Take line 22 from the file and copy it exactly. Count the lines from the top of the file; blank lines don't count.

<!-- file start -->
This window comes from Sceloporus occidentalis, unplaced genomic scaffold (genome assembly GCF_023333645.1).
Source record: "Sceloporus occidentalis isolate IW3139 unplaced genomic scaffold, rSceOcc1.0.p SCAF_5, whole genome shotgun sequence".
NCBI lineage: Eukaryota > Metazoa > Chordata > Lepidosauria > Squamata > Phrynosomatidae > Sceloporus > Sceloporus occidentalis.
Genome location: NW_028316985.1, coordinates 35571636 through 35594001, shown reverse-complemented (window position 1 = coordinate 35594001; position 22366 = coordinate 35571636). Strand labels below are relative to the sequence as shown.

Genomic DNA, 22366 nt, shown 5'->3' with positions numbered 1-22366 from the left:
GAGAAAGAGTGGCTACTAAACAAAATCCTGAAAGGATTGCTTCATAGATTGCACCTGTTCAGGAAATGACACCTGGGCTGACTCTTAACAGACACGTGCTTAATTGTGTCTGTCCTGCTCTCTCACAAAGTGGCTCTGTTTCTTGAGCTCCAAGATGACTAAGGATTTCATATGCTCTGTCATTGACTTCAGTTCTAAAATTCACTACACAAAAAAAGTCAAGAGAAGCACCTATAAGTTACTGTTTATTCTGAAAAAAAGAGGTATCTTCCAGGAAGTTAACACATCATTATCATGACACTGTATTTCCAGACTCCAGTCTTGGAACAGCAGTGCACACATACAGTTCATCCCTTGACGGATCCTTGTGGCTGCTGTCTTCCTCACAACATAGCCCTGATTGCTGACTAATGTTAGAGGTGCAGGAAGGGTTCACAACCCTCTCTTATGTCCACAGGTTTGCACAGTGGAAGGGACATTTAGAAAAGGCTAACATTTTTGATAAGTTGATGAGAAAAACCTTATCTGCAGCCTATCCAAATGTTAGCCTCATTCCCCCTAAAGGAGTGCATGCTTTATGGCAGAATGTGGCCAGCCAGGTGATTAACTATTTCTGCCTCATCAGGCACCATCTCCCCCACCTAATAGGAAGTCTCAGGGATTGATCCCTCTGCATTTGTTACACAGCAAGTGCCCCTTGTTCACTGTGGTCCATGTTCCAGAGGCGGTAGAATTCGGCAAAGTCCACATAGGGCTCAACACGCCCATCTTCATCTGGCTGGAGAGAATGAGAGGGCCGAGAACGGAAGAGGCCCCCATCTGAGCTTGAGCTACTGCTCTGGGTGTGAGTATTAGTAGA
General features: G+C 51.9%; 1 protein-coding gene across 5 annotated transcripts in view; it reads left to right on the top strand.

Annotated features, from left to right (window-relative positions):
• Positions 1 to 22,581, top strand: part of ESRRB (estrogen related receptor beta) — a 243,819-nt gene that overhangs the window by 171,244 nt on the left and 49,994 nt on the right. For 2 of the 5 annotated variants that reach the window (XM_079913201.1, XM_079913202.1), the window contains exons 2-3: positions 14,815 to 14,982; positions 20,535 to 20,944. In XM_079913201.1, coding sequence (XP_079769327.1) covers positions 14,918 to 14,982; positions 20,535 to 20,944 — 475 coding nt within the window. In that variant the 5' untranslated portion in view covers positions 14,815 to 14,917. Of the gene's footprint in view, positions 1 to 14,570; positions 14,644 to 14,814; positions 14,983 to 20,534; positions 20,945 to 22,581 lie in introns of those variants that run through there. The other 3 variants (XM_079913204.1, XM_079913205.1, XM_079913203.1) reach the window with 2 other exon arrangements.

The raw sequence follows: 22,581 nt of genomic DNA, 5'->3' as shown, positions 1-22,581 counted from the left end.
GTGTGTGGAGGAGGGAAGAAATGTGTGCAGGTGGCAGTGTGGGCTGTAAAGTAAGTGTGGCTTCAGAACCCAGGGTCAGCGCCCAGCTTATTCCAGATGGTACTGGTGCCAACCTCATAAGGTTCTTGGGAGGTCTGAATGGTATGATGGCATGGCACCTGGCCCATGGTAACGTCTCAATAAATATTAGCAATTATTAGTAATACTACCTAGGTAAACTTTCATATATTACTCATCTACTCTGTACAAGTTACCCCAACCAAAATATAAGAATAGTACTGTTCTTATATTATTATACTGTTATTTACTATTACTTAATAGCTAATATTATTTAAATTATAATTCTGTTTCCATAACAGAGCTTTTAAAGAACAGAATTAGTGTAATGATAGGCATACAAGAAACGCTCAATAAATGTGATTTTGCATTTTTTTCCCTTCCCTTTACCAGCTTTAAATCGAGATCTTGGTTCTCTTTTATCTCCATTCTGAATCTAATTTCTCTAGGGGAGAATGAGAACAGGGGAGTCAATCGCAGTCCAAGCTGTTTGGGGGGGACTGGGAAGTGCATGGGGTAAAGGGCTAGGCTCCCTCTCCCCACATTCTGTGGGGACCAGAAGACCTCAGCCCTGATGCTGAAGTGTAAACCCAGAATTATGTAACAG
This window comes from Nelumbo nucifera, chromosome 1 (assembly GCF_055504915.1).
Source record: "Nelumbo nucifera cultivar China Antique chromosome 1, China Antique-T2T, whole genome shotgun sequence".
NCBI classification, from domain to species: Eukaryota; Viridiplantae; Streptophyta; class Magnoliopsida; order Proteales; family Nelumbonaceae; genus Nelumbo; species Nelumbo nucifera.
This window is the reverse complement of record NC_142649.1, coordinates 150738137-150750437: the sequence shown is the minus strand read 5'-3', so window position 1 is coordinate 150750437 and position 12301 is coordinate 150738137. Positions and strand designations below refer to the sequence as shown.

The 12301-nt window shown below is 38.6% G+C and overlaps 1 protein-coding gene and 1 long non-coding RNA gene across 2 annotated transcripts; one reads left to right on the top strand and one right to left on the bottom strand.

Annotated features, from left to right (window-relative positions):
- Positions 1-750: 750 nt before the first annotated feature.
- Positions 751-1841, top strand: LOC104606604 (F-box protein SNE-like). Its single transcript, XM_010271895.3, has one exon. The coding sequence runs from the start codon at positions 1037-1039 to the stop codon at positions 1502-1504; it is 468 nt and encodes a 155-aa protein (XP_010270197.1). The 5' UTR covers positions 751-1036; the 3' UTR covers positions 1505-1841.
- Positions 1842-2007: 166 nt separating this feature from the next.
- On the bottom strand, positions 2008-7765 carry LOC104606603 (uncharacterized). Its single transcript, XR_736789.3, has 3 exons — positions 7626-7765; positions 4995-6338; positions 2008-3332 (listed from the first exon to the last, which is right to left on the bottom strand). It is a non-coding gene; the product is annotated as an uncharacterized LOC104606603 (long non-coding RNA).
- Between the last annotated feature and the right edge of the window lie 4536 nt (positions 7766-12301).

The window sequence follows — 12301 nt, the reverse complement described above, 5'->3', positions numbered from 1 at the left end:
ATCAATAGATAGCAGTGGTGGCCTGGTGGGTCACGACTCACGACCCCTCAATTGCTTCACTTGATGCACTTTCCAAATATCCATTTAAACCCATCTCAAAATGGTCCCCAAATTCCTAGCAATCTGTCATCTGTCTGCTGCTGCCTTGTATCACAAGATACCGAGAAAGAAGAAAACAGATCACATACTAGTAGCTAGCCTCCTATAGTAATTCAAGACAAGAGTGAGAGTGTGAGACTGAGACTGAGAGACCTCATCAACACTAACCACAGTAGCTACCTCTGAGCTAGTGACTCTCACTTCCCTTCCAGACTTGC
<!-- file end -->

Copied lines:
- Between the last annotated feature and the right edge of the window lie 4536 nt (positions 7766-12301).